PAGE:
The vena cava is the large central vein that takes blood back to your heart. It is formed by the confluence of the right and left iliac veins, which run through the pelvis from the groin to the level of the umbilicus. An IVC filter acts as a trap or sieve to capture blood clot that wants to travel from the legs to the heart. It looks like the wire frame of a tiny umbrella. Placement of the IVC filter is a minimally invasive procedure which generally takes less than 30 minutes and is done through a needle-stick incision. The vein at the base of your neck or in your groin is accessed with a needle, and then a sheath (tube) is guided over a wire into the vena cava. The filter is collapsed into the sheath, guided into position under continuous x-ray (fluoroscopy), and then deployed. You cannot feel the IVC filter in your abdomen and it will not cause the scanners in the airport to ring. Almost all IVC filters are nonferromagnetic, and are safe for MRI. As with any implant, it is important you carry a card with you that identifies what type of filter you have, its location, and when it was put in.
Most IVC filters are temporary, meaning they can potentially be removed if no longer needed. For instance, sometimes a filter is placed just prior to a DVT thrombolysis procedure (see below), and it is no longer needed after the clot is removed. Removing an IVC filter involves introducing a needle into the vein at the base of your neck, and through this vein, guiding a wire and sheath into the vena cava. Through the sheath, a tiny lasso called a snare is advanced into the vena cava and used to capture a small hook at the top end of the filter. The filter is then collapsed into the sheath and removed. This can be done as an outpatient procedure under a light sedative. The procedure can take 10-30 minutes. Nationwide, we only retrieve 50-75% of all temporary filters that are put in. Sometimes the filter is filled with clot, sometimes it is slightly tilted and the top hook is not exposed, or sometimes it is too embedded in the surrounding tissues to be removed safely. Our chances of removing the filter are greater the shorter the time that the filter has been in place. After a filter has been in place 3 months, our chances of removing it decrease significantly. Leaving a filter in and not being on blood thinners is associated with a small risk of development of clot in the filter which can lead to bilateral leg swelling.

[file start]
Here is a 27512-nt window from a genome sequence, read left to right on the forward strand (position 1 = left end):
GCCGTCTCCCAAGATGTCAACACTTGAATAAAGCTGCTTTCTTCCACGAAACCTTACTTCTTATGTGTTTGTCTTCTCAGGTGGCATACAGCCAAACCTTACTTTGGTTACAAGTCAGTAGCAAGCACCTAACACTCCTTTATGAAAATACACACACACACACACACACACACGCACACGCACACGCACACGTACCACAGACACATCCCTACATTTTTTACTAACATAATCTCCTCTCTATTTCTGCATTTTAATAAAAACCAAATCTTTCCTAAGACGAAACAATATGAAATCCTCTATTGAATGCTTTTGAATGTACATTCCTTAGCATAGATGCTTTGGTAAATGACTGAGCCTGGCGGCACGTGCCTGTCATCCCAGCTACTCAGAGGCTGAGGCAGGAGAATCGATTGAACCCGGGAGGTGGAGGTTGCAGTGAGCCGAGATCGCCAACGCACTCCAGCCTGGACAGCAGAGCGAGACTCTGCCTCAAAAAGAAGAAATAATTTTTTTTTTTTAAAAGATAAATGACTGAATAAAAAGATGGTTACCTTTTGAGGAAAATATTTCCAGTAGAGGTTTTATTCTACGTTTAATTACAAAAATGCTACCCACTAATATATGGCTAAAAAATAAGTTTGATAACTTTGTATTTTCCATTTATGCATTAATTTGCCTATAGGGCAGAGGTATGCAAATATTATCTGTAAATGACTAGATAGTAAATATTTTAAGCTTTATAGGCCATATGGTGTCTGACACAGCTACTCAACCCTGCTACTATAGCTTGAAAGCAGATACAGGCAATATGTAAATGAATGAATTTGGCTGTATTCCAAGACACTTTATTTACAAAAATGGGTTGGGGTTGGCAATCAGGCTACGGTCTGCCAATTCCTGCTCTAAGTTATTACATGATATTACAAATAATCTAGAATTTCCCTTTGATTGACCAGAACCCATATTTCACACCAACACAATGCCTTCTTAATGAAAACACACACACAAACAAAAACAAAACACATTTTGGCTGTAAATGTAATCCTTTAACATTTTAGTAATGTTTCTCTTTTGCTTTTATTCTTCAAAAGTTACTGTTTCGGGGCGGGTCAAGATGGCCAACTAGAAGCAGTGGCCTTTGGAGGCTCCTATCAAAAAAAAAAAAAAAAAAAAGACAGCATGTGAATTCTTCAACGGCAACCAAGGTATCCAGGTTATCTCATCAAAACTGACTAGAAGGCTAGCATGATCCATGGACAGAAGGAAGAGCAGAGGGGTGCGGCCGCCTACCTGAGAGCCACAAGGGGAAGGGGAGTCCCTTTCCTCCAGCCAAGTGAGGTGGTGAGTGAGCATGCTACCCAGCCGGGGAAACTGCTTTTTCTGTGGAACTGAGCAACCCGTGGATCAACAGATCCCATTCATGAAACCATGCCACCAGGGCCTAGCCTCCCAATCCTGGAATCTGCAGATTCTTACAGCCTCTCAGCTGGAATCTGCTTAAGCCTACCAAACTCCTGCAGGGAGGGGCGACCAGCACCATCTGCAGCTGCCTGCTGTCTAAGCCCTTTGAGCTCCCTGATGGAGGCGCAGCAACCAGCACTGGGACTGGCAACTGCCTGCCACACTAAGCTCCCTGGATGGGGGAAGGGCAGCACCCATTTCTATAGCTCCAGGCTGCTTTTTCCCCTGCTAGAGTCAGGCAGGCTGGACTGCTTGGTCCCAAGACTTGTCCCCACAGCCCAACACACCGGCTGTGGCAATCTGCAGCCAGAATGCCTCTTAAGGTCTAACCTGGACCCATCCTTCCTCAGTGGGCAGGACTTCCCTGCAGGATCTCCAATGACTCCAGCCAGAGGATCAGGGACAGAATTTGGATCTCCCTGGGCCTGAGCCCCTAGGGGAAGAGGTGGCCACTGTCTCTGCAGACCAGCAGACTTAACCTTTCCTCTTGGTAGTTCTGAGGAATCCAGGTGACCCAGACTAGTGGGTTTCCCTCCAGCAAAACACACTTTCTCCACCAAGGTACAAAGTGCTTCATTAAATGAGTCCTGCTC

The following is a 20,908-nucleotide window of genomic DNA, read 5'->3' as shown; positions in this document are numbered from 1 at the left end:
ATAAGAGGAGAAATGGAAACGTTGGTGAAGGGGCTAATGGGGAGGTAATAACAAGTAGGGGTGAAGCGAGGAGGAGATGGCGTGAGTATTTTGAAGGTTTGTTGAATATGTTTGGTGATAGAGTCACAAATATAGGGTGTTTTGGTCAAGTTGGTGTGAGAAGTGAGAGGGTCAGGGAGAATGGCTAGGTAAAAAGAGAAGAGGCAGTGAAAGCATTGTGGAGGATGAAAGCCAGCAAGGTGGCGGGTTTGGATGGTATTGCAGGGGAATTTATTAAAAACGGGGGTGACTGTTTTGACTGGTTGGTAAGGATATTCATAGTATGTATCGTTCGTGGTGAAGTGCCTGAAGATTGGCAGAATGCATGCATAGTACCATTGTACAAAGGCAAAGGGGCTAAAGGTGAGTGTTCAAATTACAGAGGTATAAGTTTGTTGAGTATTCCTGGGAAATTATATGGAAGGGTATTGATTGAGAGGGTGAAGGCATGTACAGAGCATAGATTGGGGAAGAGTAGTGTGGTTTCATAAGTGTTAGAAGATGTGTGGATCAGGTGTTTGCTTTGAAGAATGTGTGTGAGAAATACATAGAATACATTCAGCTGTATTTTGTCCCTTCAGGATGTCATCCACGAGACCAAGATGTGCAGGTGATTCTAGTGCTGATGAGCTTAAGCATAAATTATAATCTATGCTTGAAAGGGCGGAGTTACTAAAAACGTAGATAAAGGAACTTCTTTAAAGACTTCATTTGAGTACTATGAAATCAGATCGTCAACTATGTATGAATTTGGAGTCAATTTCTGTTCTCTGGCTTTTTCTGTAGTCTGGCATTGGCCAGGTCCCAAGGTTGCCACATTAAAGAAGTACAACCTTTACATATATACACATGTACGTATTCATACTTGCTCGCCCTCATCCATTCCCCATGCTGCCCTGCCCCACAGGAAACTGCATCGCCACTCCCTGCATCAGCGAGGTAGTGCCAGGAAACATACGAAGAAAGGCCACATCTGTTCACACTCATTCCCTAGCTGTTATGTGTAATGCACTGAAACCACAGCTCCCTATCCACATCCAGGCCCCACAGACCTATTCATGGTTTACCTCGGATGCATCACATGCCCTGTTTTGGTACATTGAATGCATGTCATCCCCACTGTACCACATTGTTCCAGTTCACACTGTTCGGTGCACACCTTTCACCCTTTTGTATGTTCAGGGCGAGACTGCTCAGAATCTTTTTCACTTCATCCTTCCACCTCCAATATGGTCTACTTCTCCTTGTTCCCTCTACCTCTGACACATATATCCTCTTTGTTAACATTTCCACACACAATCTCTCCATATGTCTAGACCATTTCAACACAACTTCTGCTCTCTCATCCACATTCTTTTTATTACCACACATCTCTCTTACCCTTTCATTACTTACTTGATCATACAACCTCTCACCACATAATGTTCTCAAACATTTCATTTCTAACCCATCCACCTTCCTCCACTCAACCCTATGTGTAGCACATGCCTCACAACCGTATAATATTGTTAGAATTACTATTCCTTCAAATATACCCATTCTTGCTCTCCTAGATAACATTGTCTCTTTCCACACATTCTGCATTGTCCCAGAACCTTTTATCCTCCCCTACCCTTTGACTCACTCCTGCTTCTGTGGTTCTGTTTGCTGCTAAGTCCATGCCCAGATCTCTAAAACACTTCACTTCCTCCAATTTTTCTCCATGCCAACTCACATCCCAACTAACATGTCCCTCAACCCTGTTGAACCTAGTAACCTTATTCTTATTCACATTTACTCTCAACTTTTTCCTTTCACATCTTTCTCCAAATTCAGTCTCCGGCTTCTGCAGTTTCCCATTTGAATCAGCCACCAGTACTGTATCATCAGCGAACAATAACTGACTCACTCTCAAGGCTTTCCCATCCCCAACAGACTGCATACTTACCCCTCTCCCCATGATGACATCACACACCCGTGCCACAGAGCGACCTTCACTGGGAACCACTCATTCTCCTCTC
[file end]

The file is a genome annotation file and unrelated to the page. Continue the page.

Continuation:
Deep venous thrombosis (DVT) thrombolysis
DVT thrombolysis may be considered for a clot in the deep veins in the thigh and pelvis (iliofemoral DVT). This treatment is a minimally invasive surgery to dissolve and remove the clot percutaneously. It is performed by first placing an IVC filter (see above), then introducing a small tube (catheter) into the popliteal vein behind the knee through a 2mm incision. The catheter is guided up the vein through the clot. A variety of techniques can be used to remove the clot. Most commonly, we use a Trellis device. This device has a catheter with balloons at its tip and in its mid shaft. Between the balloons, the catheter is perforated with tiny holes. The catheter is advanced through the clot, and the balloons are inflated proximal and distal to the clot, to isolate a segment of clotted vein. A solution that dissolves clot (tissue plasminogen activator, or TPA) is instilled through the side holes of the catheter and then an oscillating wire is inserted through the catheter to disperse the solution through the clot. The dissolved clot is then aspirated out of the vein. Another device we commonly use is Angiojet, and uses a jet spray and suction catheter to break up and remove clot. The procedure is done under light sedation or a general anesthetic and typically takes about 2 hours. Afterwards, patients are continued on warfarin for a period of time while the vein is healing.
Thrombolysis is contraindicated for patients with advanced age, bleeding problems, recent surgery, or head trauma. It is not effective on older clots. We do not generally recommend treating clots that are over 6 weeks old because the likelihood of significantly impacting clot burden is low.
The standard of care for DVT remains anticoagulation with warfarin. The main reasons to consider DVT thrombolysis are to decrease leg pain and swelling and to preserve valve function in the deep veins. We believe that a successful early thrombolysis is associated with lower risk of developing post phlebitic syndrome (chronic leg swelling and skin changes).